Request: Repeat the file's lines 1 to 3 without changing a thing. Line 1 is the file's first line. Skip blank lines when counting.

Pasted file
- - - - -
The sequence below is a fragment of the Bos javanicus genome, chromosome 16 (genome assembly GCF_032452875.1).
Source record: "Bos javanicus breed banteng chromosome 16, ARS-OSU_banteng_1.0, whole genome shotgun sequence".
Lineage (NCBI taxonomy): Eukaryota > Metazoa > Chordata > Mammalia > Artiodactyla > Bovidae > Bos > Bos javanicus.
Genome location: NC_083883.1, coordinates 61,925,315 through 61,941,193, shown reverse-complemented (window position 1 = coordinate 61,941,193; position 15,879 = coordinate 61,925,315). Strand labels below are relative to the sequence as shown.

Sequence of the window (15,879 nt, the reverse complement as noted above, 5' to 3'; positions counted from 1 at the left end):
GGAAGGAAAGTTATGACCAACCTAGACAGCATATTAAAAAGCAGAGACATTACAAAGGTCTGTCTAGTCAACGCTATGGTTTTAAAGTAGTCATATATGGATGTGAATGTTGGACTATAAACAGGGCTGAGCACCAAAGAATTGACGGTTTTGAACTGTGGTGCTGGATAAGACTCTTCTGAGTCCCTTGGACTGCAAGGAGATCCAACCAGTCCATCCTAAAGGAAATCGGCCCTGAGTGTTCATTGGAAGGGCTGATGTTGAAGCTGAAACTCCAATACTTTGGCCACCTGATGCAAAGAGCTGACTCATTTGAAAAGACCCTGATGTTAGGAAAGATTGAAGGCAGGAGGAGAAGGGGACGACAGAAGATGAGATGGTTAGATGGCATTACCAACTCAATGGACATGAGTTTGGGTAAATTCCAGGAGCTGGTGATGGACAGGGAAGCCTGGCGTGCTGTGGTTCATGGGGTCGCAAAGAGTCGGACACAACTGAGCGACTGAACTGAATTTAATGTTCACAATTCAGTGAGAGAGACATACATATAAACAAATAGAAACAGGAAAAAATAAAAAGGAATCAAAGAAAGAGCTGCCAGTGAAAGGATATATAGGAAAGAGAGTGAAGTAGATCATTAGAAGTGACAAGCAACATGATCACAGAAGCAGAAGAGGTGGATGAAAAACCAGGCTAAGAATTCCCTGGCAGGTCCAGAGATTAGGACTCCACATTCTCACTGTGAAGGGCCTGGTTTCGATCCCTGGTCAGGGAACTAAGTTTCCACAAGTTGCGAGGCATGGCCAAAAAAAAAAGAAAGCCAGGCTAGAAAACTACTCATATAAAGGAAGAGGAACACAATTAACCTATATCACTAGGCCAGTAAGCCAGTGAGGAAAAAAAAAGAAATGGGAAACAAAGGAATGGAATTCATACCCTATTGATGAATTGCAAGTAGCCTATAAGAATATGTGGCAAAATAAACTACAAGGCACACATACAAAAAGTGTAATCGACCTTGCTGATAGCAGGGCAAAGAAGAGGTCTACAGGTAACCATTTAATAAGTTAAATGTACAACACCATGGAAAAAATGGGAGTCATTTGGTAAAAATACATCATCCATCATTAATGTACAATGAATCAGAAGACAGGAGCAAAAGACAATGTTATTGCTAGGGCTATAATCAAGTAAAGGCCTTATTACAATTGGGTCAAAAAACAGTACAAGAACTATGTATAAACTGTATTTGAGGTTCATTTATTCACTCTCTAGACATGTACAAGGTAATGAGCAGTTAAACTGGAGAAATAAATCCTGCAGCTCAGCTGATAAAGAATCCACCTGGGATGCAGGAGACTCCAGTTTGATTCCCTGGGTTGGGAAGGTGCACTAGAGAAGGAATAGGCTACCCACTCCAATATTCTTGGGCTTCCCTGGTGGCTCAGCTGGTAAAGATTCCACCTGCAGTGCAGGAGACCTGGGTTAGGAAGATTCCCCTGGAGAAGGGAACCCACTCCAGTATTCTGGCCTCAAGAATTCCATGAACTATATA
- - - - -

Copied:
The sequence below is a fragment of the Bos javanicus genome, chromosome 16 (genome assembly GCF_032452875.1).
Source record: "Bos javanicus breed banteng chromosome 16, ARS-OSU_banteng_1.0, whole genome shotgun sequence".
Lineage (NCBI taxonomy): Eukaryota > Metazoa > Chordata > Mammalia > Artiodactyla > Bovidae > Bos > Bos javanicus.